The Wisconsin Badgers (8-3, 5-2) have started to move on from their heartbreaking 13-7 loss to the Northwestern Wildcats (9-2, 5-2) last Saturday in preparation for their big rivalry game against the Minnesota Golden Gophers at TCF Stadium this week.
It is Axe Week, and head coach Paul Chryst spoke with the media on Monday regarding the history of the rivalry between the Badgers and the Gophers, injury updates to cornerback Derrick Tindal and guard Walker Williams, as well as the clarification he received from the Big Ten about the ruling on Jazz Peavy's reception/non-reception.
A couple of quick highlights from his weekly press conference:
- Chryst spoke to Big Ten director of officials Bill Carollo, and the league confirmed the referees call. Chryst later mentions they said it was along the lines of the "Dez Bryant" ruling.
- Hasn't spoken with junior running back Corey Clement regarding his NFL future
- Regarding injuries, they'll see how Tindal and Williams are feeling this week
- Chryst has fond memories of watching the rivalry between the two schools when his dad would take him to the games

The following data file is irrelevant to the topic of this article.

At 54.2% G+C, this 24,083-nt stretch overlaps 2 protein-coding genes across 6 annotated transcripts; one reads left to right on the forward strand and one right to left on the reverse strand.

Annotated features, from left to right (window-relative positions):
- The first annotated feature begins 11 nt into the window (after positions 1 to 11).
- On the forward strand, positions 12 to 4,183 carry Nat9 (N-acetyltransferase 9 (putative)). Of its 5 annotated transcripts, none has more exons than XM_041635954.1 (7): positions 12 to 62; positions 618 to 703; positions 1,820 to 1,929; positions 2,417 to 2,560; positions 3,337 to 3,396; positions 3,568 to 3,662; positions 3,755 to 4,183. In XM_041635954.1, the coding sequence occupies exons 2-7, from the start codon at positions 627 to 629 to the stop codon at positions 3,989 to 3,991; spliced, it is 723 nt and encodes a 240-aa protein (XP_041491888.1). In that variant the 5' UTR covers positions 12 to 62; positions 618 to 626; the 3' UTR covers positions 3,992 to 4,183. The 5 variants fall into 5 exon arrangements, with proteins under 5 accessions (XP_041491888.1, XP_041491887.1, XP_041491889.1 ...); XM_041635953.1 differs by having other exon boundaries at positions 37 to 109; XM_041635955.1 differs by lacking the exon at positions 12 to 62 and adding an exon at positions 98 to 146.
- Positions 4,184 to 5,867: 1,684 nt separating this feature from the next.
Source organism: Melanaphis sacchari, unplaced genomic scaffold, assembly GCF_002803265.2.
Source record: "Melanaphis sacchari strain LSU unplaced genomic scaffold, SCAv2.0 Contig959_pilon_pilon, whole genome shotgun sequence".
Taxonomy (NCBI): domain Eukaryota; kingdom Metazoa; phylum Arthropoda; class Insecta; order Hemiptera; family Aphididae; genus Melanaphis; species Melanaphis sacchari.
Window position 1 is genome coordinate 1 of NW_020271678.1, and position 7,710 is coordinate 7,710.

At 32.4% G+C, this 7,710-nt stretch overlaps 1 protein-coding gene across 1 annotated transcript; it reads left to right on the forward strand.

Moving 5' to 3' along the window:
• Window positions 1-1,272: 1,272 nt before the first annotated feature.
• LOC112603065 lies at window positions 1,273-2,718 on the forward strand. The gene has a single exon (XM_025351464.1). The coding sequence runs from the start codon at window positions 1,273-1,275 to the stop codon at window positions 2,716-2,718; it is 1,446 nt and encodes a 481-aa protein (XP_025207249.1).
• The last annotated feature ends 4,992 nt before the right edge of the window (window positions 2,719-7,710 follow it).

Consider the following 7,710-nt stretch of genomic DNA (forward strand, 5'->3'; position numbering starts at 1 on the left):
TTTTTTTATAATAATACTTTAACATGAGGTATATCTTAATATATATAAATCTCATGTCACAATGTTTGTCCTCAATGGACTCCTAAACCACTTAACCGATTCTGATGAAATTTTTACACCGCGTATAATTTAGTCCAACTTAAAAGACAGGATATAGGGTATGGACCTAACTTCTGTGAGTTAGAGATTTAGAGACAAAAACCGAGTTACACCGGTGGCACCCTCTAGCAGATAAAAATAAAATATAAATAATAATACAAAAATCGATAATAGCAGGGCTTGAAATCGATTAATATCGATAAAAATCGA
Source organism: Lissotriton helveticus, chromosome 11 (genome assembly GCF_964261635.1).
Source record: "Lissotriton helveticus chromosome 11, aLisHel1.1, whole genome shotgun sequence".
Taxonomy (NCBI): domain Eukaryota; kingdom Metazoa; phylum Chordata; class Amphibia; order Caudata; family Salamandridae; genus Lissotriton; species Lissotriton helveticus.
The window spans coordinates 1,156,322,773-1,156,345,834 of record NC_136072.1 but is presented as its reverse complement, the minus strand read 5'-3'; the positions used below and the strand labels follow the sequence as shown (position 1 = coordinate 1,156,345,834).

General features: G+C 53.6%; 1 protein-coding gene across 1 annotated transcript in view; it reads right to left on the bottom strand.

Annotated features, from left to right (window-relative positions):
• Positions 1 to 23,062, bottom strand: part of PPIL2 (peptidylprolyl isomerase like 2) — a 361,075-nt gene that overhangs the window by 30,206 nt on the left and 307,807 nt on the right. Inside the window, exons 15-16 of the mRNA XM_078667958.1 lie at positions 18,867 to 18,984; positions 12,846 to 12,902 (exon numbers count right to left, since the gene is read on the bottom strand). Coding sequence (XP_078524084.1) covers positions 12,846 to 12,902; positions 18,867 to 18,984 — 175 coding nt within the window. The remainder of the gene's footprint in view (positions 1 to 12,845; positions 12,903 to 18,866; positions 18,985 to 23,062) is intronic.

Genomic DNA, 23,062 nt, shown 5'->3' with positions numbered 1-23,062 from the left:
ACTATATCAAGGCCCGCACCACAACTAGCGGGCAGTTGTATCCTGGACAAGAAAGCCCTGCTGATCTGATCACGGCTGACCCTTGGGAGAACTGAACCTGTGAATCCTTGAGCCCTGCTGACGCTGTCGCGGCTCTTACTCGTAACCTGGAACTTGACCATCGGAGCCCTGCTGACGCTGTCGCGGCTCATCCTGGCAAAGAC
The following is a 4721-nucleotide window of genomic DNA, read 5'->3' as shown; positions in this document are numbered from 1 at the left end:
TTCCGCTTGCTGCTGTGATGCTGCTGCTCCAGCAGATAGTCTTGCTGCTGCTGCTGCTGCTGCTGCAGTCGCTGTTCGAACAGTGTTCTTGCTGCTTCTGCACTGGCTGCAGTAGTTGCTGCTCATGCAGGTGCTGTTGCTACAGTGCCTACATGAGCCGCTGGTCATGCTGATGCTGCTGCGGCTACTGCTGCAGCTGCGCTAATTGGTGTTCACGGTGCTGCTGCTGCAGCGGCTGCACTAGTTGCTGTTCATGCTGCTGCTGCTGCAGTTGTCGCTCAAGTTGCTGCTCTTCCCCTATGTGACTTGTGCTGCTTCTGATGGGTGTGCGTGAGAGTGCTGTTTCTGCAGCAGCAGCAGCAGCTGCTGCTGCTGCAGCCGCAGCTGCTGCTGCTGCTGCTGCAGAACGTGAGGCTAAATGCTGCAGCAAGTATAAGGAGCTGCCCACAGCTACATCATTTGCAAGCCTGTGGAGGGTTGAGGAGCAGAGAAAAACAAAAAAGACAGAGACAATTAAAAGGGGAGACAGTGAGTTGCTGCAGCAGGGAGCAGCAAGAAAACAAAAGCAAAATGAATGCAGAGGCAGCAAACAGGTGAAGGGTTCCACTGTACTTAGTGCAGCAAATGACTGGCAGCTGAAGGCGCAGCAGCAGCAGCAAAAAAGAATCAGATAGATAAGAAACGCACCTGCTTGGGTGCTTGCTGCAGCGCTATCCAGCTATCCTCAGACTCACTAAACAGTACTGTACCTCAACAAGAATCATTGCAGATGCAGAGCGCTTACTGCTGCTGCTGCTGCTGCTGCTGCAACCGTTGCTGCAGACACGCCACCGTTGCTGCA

- He feels Minnesota's 5-6 record doesn't matter during this game considering they've played teams close. "Well they absolutely have done that and, really, records don't matter when you're getting ready to play someone," Chryst said. "What matters is the tape."
Here's the full transcript:
Paul Chryst Weekly News Conference
Nov. 23, 2015
CHRYST: Obviously it was a tough finish to Saturday's game, and yet give our players a lot of credit for giving us a chance. I thought defensively we played really well, just didn't find a way to finish it.
But the great thing about sports, and what we can do with this team, is turn the page, learn from -- what we talked about with the staff -- not just the lessons from the Northwestern game, but all the prior lessons and apply them for this week.
We've got an opportunity to finish out the regular season in a tremendous rivalry game and looking forward to 1:30 when we've got our team meeting and start the week of prep.
Kids are good, I've seen them yesterday and today, and I thought they had the proper response afterwards, and I believe they will have the proper response this week.